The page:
Paris is a city like no other. It’s brimming with dainty intricacies embellishing architectural masterpieces, boasting wondrous delights in every corner and shielding beauty in places you’d least expect. It was an absolutely gorgeous autumn day when we decided to visit the Louvre, with its iconic glass pyramid and its incredible foundations which started as a fortress built by Philip II in the 12th Century. When its defensive purpose was lost, the grounds then became home to the French monarchy, housing the finest collections of Roman and Greek sculpture. During the French Revolution, it was decided that the Louvre would onwards become a museum to display some of the very best pieces from the French nation (and of course, from around the world too!).
Awed at the beautiful paintings and interior design of Napoleon III’s apartments, I could not get enough of the allusions to Antiquity, the pagan gods and classical myth. The decadence, detail and sheer scale of everything blew my mind! I loved the rich golds and maroons coalescing in an appetising feast for the eyes. We were also lucky enough, when we went to see The Mona Lisa by Leonardo da Vinci, not to be totally subdued by crowds – it was an amazing experience to see it so close and first hand – the only downside was that there was a protective barrier and a panel glass that prevented you from making out the details as clearly as you would have liked (but understandably necessary, given how delicate and precious of a treasure this artwork is!). Of course, we did the must-haves of every trip to the Louvre and paid a visit to the sculpture of the Venus de Milo and the impressively-ornate Coronation of Napoleon by Jacques-Louis David (Josephine is my favourite part of this painting – she looks absolutely resplendent in velvet and her gently flushed cheeks, I assume to present a veil of innocence and purity!). There were so many other pieces that led to me gawking and standing in front of them, to many tourists’ frustration and inconvenience (as they wanted to see too!).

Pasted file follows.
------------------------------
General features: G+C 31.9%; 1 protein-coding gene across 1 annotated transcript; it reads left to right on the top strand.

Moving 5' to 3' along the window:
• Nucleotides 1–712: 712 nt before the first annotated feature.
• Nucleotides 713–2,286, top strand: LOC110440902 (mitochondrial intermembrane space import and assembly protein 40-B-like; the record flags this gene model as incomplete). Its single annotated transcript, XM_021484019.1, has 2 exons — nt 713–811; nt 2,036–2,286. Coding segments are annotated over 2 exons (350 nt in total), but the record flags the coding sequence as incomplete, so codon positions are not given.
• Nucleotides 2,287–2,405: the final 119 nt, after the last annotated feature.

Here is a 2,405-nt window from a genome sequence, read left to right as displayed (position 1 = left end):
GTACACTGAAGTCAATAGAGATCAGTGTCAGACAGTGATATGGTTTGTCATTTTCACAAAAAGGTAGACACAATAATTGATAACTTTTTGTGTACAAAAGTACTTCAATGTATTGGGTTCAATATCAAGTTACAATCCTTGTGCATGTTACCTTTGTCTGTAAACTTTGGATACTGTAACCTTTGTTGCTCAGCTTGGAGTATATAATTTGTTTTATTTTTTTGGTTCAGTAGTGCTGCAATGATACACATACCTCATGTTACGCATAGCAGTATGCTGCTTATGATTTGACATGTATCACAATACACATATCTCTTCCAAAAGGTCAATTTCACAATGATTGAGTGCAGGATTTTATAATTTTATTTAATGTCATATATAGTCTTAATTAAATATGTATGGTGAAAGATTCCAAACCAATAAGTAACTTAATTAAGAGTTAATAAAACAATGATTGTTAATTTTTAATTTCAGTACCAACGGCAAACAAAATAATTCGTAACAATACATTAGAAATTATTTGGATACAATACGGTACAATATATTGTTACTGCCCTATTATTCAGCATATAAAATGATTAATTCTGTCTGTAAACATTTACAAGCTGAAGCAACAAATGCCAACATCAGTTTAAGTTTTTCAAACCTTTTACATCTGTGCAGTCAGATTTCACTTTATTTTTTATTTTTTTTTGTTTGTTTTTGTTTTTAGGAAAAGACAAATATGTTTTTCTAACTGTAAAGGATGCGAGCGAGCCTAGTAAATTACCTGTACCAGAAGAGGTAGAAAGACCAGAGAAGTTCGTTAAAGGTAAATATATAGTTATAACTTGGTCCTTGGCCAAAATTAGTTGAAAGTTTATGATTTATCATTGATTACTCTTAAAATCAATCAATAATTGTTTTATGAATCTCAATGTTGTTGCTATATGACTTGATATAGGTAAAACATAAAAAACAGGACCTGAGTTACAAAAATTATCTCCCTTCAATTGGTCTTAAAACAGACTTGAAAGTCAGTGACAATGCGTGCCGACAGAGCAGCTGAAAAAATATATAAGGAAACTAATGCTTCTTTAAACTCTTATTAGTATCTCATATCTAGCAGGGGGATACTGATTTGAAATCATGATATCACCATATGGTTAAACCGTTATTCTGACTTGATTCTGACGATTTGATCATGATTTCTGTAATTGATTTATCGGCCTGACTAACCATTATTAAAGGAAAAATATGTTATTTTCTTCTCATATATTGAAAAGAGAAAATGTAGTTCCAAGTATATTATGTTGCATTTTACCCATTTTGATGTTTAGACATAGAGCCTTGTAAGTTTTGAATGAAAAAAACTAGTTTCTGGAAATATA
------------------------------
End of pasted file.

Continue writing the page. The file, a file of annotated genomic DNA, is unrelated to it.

Treasuring the opportunity to see the ancient Greek statue of the Winged Victory of Samonthrace, Han and I were completely taken by the movement in the fabric and how sculpture can create such an impression. One of the great masterpieces of the Hellenistic period, it is no wonder that so many replicas have been made and can be seen throughout the Western World. Fans of Antiquity will know that it is one of the few that survive as an example of Greek sculpture (instead of being simply a Roman replica). It was created to honour a great sea battle, as well as the subject of the piece itself: the Goddess Nike, the goddess of victory (who often accompanies Athena).
We finished our day by taking a stroll through to the Arc d’Triomphe, as commissioned by the Emperor Napoleon to commemorate (surprise, surprise, another victory) the victory at Austerlitz. The scale of the monument is so grand, and it provides a glorious view of the Paris skyline. My only disappointment was that the railings are quite intrusive (although I am rather glad, in a way, since I am afraid of heights and falling!) and so unless you are tall (which I am unfortunately not), it’s a bit difficult to get an unobstructed view. Catching the last peeks of sunlight was a magical experience and Han and I made our way to the Eiffel Tower and watched it go the sky go from a deep blue to a smouldering black. Made for a romantic stroll (with the exception of many vendors trying to sell us selfie sticks and wine every few minutes).
This comfortable LAVISH ALICE playsuit allowed me to wander without a fuss around the Parisian streets, whilst feeling chic enough to do so! Seeing so many stylish people provided no lack of inspirational tidbits. These boots by RUSSELL & BROMLEY were perfect for walking (we tried to avoid the Metro where possible, to see as much as we could!) and kept me warm when the sun went down!
playsuit LAVISH ALICE
boots RUSSELL & BROMLEY
Above: Han is inspired by this sculpture of Spartacus breaking his chains
Above: Winged Victory of Samothrace